"To battle the virus, four Ts are needed—testing, tracing, treatment, and trust in the government."
Why is there need for lockdown and social distancing? The answer lies in what is called reproductive number of the virus. To stop it, the reproductive number must be 1 or 0, what scientists call the R-nought. If one patient infects only one person, the virus stops spreading.
However, SARS CoV-2 has an R/0 of two to five. An infected person infects two to five more and each of those two to five in turn infect their own twos to fives. The result is an epidemic which, if it leaps into two or more continents, becomes a pandemic. To stop that, the usual reaction of governments is lock down, immobilize people en masse, ask them to wash their hands and be six feet apart while socializing.
The other problem with SARS CoV-2 is that the disease it causes, COVID-19, has a long incubation period, from two days to two weeks with an average of five days. Incubation is when symptoms start to appear after infection. So an infected person can show no symptoms between two days and two weeks. During that time, he keeps infecting two to five other people and the chain goes on.
How do you stop that spread? Again, lock down huge patches of the population where Patient Zero has appeared.
How do you spot Patient Zero before he becomes one? Testing, testing, testing.
How do you locate the two to five he has infected? Contact tracing. Here, you need manpower and vast technology: cellular phones with GPS, Instagram and Facebook accounts of contacts, database of addresses like voters’ lists, LTO drivers list, even the Pantawid Pamilya lists. It's all about contact, contact, contact. And location, location, location—and the hell with privacy.
In Wuhan, a city of 11 million, 1,800 contact tracing teams were formed, each with five people. In Metro Manila, a metropolis of 14 million, contact tracing is almost non-existent; perfunctory at most, lacking focus, diligence, and rigor.
Aside from discipline of its people, South Korea went into massive testing, testing, testing. More than 348,000 tested at 10,000 daily for eight weeks, from early February. This brought down daily new cases from 800 on March 3 to 105 by March 28, and limited deaths to 158, only one percent of 9,661 cases. South Korea has 51 million people. It had over 348,000 tested. The Philippines has 110 million people. It tested only 2,300 during the same eight weeks.
In a way despite our almost criminal negligence, we are lucky to tally 1,546 cases, with 78 deaths. But that is not because of success against the virus; it is the result of negligence—the lack of adequate testing. Which means our confirmed cases are probably understated by a ratio of five to one, meaning the actual cases could be more than 7,000 by now.
The key to solving the virus crisis problem is testing, testing, testing, up to 500,000 tests at the rate of 15,000 per day. If you achieve that level of testing, there might be no need for a lockdown.
Without a lockdown, we can restart the economy which has lost P1 trillion in production and massive hunger and joblessness, in the cities and in the countryside.
In South Korea, even as cases piled up to the rate of 800 a day which happened for two days, the country never locked down entire towns, cities or region. Their economy keeps humming.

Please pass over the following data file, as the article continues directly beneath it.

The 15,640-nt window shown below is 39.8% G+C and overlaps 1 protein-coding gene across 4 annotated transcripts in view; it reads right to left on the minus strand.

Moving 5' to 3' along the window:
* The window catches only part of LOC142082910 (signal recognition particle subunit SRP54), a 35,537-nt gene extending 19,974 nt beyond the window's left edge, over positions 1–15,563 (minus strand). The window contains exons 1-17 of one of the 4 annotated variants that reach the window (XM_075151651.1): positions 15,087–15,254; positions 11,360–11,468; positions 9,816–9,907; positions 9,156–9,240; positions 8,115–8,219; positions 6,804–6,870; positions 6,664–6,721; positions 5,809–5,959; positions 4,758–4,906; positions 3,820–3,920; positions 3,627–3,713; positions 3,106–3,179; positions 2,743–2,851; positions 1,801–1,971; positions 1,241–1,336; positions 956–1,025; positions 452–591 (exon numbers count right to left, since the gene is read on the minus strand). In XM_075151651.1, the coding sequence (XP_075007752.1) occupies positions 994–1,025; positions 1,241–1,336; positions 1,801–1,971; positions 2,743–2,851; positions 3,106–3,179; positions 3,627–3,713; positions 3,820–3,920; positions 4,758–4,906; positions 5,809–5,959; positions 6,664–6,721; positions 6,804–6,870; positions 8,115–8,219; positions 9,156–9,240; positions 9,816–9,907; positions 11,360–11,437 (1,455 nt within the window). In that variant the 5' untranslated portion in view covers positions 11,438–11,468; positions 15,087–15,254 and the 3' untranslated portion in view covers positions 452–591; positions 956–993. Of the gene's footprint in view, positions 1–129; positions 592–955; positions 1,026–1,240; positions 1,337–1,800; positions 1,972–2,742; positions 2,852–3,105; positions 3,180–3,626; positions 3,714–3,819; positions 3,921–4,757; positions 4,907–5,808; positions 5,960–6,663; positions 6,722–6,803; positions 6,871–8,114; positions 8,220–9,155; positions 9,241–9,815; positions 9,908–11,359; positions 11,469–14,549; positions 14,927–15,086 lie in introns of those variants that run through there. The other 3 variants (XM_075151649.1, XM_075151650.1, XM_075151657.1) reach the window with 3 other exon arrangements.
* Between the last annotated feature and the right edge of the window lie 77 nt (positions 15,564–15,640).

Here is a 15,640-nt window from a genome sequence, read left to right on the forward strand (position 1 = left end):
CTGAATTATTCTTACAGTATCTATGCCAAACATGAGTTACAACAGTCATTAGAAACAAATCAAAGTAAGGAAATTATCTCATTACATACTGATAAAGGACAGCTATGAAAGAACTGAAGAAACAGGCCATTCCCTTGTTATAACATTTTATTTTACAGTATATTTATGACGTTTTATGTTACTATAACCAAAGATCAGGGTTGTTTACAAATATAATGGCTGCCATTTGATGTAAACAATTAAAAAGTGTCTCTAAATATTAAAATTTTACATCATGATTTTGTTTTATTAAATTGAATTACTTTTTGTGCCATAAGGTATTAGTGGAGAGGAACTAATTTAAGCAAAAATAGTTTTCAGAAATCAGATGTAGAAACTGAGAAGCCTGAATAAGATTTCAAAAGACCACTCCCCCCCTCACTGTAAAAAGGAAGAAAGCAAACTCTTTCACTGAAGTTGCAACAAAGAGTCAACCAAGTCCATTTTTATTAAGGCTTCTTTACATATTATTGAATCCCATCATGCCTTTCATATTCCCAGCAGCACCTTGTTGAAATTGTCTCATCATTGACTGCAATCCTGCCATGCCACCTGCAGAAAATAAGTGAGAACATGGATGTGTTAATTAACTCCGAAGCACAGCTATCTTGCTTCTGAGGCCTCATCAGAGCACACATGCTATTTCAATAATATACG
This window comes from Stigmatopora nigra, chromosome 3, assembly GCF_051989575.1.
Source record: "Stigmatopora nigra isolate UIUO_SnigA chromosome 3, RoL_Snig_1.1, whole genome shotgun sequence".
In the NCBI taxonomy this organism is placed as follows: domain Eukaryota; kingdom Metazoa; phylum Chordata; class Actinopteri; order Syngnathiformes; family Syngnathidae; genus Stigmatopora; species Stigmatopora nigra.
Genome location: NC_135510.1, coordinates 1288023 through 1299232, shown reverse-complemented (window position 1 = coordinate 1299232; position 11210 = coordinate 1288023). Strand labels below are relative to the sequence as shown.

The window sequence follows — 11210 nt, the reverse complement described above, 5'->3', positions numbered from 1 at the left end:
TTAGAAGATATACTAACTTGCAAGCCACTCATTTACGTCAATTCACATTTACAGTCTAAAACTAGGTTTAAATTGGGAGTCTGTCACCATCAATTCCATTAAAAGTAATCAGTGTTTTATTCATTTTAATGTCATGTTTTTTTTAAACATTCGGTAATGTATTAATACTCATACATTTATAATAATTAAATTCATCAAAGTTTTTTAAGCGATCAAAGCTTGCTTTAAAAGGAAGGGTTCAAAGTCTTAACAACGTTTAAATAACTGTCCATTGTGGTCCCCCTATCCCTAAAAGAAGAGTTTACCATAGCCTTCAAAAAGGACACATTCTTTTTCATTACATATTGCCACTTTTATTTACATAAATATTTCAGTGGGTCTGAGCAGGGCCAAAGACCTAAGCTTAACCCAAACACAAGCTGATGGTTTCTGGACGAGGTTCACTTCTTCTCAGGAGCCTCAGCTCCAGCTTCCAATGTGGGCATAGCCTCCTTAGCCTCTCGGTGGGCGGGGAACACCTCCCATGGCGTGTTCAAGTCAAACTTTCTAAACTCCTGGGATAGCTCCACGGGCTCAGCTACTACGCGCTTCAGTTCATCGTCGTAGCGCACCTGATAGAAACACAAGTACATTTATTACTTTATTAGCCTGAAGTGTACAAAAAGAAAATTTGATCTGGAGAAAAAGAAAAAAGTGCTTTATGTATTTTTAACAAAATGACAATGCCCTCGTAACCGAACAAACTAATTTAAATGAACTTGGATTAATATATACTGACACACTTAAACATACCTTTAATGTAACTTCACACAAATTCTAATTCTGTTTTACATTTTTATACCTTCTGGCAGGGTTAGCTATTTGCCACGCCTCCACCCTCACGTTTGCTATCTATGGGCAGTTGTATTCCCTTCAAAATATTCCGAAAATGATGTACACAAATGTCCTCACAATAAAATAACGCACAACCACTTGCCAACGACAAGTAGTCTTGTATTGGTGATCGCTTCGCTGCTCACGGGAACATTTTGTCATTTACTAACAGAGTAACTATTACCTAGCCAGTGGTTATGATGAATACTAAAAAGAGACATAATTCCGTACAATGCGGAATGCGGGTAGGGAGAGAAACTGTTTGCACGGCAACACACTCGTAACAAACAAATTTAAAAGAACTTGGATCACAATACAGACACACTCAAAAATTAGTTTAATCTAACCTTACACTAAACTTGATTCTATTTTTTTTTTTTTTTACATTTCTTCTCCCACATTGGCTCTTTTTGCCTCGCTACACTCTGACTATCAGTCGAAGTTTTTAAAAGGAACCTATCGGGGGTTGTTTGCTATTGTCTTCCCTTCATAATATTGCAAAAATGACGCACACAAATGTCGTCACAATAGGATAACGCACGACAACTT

To battle the virus, four Ts are needed—testing, tracing, treatment, and trust in the government.
For the first three Ts—testing, tracing, and treatment, we need numbers. How many tests are required in the Philippines? A certain Dr. Salvana says the capacity is not more than 1,000 daily. That is grossly inadequate. Congressman Joey Salceda says 5,000 daily tests are needed.
I feel we need to do as many as 15,000 tests a day to be a step or two away from the virus.
If Wuhan, much smaller than Metro Manila, could assemble 1,800 teams, our national capital should be able to mobilize at least 500 teams of five people each, using the manpower of the Philippine National Police and the Armed Forces of the Philippines (easily 400,000), and the idled IT work force of private companies. Both Globe Telecom and Smart PLDT have location apps in their cellular network which has more than 120 million subscribers—more than the population of the Philippines. Moreover, the banking system has 22,000 ATMS nationwide, a veritable, accurate and specific data base of addresses and names.
Because of inadequate testing and contact tracing, our DoH never found out who Patient Zero is and where is he is now, and how many he infected. What DoH traced are the first three cases, three Chinese from Wuhan, and a husband and wife who frequented Greenhills, San Juan and became infected. Since the Filipino husband and wife (Case 4 and 5) never met Case 1, 2 and 3 (the three Chinese), they were infected by somebody else. That is Patient Zero.
As for treatment, we need numbers asap. Assuming 300,000 health personnel (doctors, nurses, assistants, the cleaning people) who need one set of personal protective equipment (masks or face shields, goggles, gloves, gowns, shoes, and shoe covers, etc) or PPE set for 30 days, that's 9 million ppes.
For a start, the Philippine system probably needs one million PPEs right now, plus three million masks. Ventilators? Fewer than 100 have died. Half of them probably would have been saved with ventilators. Assuming 1,500 would die by April, we need to order 750 ventilators right now.
We need the IATF on the coronavirus to crunch these numbers. We don’t know the situation on the testing and treatment front. If we cannot solve the four Ts, we cannot solve the economic slowdown and the hunger and mass joblessness it has caused. And we lose P40 billion day in economic output.